1. Still, at base, civilizations survive not by their technology but by the health of the natural environment from which they draw their sustenance. Wright concludes:

 

  1. “The lesson I read in the past is this: that the health of land and water – and of woods, which are the keepers of water – can be the only lasting basis for any civilization’s survival and success.”

 

  1. Wright’s last chapter, “The Rebellion of the Tools,” is his most interesting. Here he critiques our current situation. He explains why agriculture, like hunting weapons, is a progress trap. He also calls it a runaway train. It leads, he says, “to vastly expanded populations but seldom solving the food problem because of two inevitable (or nearly inevitable) consequences. The first is biological: the population grows until it hits the bounds of the food supply. The second is social: all civilizations become hierarchical; the upward concentration of wealth ensures that there can never be enough to go around.”

 

  1. This last also acts to prevent remedial measures. The rich depend on the status quo and have the means to defend it, even as those at the bottom are already caught in the crumbling foundations.

 

  1. We now have a global civilization, where population is pressing not only on many local and regional resource limits but on planetary ones. As Wright notes, “Adding 200 million after Rome took thirteen centuries; adding the last 200 million took only three years.”

 

  1. In his final few pages, in what almost amount to bullet points, Wright limns the dead end we have arrived at. Our single global civilization is ceaselessly logging, fishing, irrigating, and building everywhere, eating the natural world alive. The defenders of the rich, like their predecessors in every failed civilization, cling to their privileges like grim death and use their power to drive the lower classes away from the table. The political Right has wrapped itself in a mixture of market extremism and religious fundamentalism that has become “a kind of social Darwinism by people who hate Darwin,” and is leading a revolt against redistribution that “is killing civilization.” The three richest Americans, he tells us through gritted teeth, have combined wealth greater than that of the forty-eight poorest countries. And then his peroration:

 

  1. “If civilization is to survive, it must live on the interest, not the capital, of nature. Ecological markers suggest that in the early 1960s, humans were using about 70 per cent of nature’s yearly output; by the early 1980s, we’d reached 100 per cent; and in 1999, we were at 125 per cent. Such numbers may be imprecise, but their trend is clear – they mark the road to bankruptcy.”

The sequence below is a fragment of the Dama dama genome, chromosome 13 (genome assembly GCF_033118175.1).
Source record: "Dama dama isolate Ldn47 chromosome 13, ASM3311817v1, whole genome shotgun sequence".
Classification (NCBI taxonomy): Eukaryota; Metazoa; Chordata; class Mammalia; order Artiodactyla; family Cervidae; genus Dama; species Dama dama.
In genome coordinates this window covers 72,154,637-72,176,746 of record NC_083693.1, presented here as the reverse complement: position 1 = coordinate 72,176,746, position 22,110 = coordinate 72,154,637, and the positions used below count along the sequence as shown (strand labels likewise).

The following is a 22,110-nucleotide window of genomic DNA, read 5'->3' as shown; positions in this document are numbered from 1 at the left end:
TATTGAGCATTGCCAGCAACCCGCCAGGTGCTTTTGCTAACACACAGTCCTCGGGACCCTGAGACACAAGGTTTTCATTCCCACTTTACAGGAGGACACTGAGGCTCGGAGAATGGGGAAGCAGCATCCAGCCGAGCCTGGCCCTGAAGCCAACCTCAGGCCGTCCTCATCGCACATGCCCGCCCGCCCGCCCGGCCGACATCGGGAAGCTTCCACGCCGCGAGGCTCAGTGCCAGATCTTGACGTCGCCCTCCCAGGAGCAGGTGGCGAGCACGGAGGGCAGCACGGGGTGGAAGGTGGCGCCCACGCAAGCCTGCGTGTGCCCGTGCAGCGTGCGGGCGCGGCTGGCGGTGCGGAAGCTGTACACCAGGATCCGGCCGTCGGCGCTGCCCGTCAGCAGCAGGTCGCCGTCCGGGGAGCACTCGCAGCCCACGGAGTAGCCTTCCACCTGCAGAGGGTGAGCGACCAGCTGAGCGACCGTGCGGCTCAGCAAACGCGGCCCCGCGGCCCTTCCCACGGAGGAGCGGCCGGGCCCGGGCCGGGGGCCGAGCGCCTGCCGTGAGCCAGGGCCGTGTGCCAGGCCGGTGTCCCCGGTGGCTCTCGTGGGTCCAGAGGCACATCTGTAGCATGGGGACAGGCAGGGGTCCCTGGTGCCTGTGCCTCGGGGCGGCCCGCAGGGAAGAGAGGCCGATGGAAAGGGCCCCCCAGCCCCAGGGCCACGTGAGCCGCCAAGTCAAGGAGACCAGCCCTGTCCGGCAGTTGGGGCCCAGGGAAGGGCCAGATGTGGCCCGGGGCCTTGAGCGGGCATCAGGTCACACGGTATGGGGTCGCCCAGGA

1. We have a last chance, he says. Of course, mere redistribution within the overflowing human population, the centerpiece of the traditional Marxist and socialist project, will by itself provide only a short respite for those at the bottom. Both population and resource use must be cut back. Fossil fuels, metals, potable water, arable land, ocean fish, are all at or near their limits compared to the demands being placed on them. If we fail to scale back, he warns, “this new century will not grow very old before we enter an age of chaos and collapse that will dwarf all the dark ages in our past.”

 

  1. The collapse stage of past civilizations was rarely sudden, seen from the perspective of the daily life of its citizens. If a dark age lies ahead, it is likely that there will be a period, perhaps a fairly long one, of a slipping down life on the way there. We seem to be in the early stages of that. We are living in the shadow of that supposed ancient Chinese curse, “May you live in interesting times.”

REFUGEE RESEARCH GRADE 8

For the summative assessment of unit 4, you will create a website to help refugees from different parts of the world to know the possibilities they have of being hosted in Colombia.

You must look up information about refugees from Afghanistan, Somalia, Syria and Haiti.

You should find information to answer these questions:

Why are they leaving their countries of origin? What are their religious beliefs, cultural and social background? What policies are there in Colombia for refugees?

You will gather this information to create the content of your websites.